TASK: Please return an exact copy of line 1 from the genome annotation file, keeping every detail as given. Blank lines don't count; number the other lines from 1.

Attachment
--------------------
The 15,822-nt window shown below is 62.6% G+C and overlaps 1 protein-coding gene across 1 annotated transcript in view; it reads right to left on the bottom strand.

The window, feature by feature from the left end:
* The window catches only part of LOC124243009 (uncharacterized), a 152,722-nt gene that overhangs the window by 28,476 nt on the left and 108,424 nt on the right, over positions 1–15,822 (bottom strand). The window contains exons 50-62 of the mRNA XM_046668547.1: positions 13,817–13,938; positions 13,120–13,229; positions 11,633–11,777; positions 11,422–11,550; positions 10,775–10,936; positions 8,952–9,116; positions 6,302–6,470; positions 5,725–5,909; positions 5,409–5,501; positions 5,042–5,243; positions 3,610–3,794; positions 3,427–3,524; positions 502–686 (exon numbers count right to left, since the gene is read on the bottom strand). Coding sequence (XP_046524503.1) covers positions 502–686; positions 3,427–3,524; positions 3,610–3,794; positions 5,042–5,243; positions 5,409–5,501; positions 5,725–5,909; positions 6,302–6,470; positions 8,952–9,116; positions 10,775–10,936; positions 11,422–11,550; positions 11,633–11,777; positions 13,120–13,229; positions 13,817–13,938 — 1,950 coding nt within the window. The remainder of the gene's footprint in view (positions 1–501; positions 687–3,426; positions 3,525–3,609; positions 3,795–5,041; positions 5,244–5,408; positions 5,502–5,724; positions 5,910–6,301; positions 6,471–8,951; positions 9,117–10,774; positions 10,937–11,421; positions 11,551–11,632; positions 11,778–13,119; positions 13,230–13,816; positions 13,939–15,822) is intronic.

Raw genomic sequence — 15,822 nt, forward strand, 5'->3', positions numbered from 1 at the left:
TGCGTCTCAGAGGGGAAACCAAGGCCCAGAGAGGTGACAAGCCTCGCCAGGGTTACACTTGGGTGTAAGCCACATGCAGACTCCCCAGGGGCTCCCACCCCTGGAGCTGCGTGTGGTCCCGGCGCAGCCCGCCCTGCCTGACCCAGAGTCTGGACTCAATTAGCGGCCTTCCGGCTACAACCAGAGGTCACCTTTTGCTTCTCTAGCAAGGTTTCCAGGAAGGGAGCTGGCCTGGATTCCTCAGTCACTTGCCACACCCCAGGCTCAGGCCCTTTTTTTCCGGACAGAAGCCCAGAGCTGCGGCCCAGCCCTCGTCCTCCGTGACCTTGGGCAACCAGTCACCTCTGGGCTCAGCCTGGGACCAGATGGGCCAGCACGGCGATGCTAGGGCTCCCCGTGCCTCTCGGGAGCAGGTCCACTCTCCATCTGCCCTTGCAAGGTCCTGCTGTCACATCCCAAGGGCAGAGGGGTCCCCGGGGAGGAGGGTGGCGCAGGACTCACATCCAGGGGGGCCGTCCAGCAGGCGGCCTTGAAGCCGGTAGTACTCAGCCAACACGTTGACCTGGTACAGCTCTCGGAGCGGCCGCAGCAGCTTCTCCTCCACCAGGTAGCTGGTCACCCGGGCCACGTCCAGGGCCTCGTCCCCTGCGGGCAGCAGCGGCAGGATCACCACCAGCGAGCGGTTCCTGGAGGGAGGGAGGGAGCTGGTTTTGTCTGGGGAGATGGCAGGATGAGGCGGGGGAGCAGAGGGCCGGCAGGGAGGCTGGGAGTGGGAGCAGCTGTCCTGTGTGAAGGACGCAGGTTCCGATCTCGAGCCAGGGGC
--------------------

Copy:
The 15,822-nt window shown below is 62.6% G+C and overlaps 1 protein-coding gene across 1 annotated transcript in view; it reads right to left on the bottom strand.